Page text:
These findings demonstrate that it is not necessarily the characterisation or name (ie easement, covenant, etc) of the instrument registered on title that is important in determining whether it is suspended by an EPI. Rather, what is important is the language of the specific suspending clause in an applicable EPI, and also the specific terms and effect of the subject instrument/s.
In practice, often the types of covenants that are readily suspended are those which expressly limit the height of a building, or which require specific setbacks, for example, to protect views for an adjacent property. These covenants on title have often been imposed historically at the time of a subdivision of the relevant land parcels. They are in practice often entirely unenforceable, because of the principles explained in this article, and reinforced powerfully by the recent decision in Carey-Evans.
The power to include a suspending clause in an EPI arises from section 3.16 of the EP&A Act, and suspending clauses can be found in the range of EPIs including Local Environmental Plans (‘LEPs’) and State Environmental Planning Policies (‘SEPPs’). However, as we see in practice and from the decisions in Carey-Evans and Cracknell, the language of these clauses in LEPs and SEPPs are not uniform.
In addition, the beneficiary of the instrument can be determinative of whether it can be suspended by an EPI. This is because the suspending clauses usually contain exceptions to the operation of the clause. For example, if the instrument is imposed by or benefits a Council, then it usually cannot be suspended by an EPI. These exceptions can vary widely across the range of EPIs.
Lastly, in practice we see a range of terms and effect of instruments registered on title such as covenants and easements that is almost limitless. As was noted in Carey-Evans, the instrument the subject of the proceedings was not only materially different from that in Cracknell (in that case a right of carriageway for access and travel), but the easements for light and air were also materially different from those upheld in other cases. For example and importantly, the easements for light and air in Carey-Evans were found to be drafted as one easement (and not two), and burdened the whole (and not part) of the servient land across a horizontal plane, and benefitted the whole of the dominant land (and not just the defined windows/doors of building/s on that land).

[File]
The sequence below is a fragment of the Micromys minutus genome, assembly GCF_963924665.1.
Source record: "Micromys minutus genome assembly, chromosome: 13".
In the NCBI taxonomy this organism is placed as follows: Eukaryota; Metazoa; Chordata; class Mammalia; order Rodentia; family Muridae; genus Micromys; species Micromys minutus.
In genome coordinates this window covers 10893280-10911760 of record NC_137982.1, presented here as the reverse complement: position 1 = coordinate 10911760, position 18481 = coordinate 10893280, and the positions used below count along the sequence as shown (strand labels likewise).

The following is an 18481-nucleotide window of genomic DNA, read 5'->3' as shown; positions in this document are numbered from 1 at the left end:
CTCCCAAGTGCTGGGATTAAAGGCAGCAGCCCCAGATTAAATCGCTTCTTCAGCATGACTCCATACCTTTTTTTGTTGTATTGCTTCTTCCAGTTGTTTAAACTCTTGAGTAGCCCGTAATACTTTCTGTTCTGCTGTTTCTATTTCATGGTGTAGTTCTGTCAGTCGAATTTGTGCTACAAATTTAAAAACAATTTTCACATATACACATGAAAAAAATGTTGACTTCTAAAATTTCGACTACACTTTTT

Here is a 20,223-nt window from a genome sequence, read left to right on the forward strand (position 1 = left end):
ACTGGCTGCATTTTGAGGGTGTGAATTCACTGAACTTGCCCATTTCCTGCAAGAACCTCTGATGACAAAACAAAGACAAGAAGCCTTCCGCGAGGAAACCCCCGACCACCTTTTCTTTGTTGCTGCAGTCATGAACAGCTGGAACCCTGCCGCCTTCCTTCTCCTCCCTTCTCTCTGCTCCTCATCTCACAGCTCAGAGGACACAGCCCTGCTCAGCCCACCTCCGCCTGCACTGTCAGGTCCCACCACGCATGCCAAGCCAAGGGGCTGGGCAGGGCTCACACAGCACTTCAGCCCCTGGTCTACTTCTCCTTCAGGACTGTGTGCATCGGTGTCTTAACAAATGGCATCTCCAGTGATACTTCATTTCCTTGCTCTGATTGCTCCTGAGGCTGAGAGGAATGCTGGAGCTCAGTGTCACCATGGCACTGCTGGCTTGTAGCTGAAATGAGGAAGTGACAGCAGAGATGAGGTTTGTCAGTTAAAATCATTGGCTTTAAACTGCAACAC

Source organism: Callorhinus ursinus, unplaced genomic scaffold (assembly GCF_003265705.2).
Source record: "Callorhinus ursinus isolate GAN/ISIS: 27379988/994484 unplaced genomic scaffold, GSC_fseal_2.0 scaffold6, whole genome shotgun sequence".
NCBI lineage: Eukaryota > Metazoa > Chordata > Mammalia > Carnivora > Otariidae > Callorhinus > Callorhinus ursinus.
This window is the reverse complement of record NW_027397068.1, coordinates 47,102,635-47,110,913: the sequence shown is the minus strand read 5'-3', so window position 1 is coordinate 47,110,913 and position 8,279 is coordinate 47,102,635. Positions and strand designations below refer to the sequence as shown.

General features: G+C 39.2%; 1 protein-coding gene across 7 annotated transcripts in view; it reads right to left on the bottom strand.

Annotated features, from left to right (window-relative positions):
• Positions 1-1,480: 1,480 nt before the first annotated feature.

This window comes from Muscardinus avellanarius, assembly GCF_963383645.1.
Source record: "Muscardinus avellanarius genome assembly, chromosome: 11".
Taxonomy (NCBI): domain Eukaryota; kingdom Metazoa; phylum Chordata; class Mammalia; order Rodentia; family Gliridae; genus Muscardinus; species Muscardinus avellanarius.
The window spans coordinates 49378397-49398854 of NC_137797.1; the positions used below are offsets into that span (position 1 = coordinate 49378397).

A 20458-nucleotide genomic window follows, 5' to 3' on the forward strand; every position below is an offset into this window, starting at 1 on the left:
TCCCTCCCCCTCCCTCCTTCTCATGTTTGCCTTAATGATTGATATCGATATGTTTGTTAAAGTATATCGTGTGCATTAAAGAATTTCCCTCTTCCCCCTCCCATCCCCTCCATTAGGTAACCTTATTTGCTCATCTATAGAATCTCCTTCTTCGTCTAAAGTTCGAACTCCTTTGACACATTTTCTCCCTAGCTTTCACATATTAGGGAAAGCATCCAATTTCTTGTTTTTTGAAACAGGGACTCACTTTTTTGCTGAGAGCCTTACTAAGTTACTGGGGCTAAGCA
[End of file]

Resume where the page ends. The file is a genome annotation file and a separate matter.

These nuances played a determinative role in the Carey-Evans decision. Accordingly, careful consideration must be given to both the language of any applicable suspending clause in an EPI, and the terms and effect of the subject instrument registered on title, as together these will have a determinative impact on the effect and application of the particular suspending clause to the circumstances at hand.
Need further assistance?
If you are considering purchasing and/or developing land that is burdened or benefitted by instruments that restrict development, such as covenants and easements registered on title, then reach out to us for advice on whether any applicable EPIs might see the operation of those instruments suspended for the purposes of development. Of course, and as demonstrated by Carey-Evans, we are also experienced in litigating such issues should the suspending power of a clause need to be defended or challenged.